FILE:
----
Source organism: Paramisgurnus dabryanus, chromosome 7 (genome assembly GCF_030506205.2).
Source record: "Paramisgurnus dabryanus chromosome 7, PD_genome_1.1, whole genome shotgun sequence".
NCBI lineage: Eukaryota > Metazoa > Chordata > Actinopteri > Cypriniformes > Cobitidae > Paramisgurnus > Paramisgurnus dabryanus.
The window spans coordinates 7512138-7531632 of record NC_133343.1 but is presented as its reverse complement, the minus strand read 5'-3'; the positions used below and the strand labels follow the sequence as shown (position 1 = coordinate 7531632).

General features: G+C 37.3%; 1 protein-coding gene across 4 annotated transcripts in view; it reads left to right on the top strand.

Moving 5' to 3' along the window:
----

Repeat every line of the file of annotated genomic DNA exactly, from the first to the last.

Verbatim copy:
Source organism: Paramisgurnus dabryanus, chromosome 7 (genome assembly GCF_030506205.2).
Source record: "Paramisgurnus dabryanus chromosome 7, PD_genome_1.1, whole genome shotgun sequence".
NCBI lineage: Eukaryota > Metazoa > Chordata > Actinopteri > Cypriniformes > Cobitidae > Paramisgurnus > Paramisgurnus dabryanus.
The window spans coordinates 7512138-7531632 of record NC_133343.1 but is presented as its reverse complement, the minus strand read 5'-3'; the positions used below and the strand labels follow the sequence as shown (position 1 = coordinate 7531632).

General features: G+C 37.3%; 1 protein-coding gene across 4 annotated transcripts in view; it reads left to right on the top strand.

Moving 5' to 3' along the window: